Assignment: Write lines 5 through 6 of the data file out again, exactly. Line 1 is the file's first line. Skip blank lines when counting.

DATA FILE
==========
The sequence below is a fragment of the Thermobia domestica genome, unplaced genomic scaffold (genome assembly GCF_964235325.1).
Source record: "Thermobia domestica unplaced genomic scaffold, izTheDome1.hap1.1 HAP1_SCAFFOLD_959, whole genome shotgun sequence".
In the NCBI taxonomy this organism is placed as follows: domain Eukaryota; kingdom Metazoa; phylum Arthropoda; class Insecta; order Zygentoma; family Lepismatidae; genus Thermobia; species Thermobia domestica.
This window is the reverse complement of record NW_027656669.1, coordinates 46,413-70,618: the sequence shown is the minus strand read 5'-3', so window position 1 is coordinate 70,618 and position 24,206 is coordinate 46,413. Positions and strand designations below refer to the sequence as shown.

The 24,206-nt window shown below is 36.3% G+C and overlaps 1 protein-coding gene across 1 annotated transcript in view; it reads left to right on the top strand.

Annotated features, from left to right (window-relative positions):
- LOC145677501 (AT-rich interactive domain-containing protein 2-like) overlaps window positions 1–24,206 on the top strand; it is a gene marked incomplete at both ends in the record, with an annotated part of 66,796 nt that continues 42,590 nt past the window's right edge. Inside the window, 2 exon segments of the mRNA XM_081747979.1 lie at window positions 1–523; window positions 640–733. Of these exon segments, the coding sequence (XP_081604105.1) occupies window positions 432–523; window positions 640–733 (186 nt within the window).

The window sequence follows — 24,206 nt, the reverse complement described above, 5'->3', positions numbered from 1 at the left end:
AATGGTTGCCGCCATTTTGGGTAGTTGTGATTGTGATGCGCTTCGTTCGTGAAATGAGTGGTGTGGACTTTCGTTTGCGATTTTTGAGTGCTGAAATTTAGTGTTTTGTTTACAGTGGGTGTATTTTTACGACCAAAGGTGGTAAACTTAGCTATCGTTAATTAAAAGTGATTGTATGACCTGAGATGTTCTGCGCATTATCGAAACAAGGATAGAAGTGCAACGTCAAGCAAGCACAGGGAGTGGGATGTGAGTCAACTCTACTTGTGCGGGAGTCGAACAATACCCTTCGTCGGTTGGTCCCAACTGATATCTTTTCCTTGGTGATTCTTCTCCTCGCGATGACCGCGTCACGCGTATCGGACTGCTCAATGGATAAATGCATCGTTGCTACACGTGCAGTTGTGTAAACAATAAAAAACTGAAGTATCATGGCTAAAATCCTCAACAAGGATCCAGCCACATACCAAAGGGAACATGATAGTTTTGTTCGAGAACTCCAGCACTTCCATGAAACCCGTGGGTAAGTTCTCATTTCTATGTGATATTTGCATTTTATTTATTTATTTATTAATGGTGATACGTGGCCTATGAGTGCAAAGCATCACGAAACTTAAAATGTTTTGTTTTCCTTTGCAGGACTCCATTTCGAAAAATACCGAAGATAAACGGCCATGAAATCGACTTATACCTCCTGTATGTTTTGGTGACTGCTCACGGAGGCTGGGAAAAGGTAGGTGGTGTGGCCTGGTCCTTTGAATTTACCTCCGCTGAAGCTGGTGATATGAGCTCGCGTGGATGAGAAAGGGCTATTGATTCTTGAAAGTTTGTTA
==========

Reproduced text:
The 24,206-nt window shown below is 36.3% G+C and overlaps 1 protein-coding gene across 1 annotated transcript in view; it reads left to right on the top strand.

Annotated features, from left to right (window-relative positions):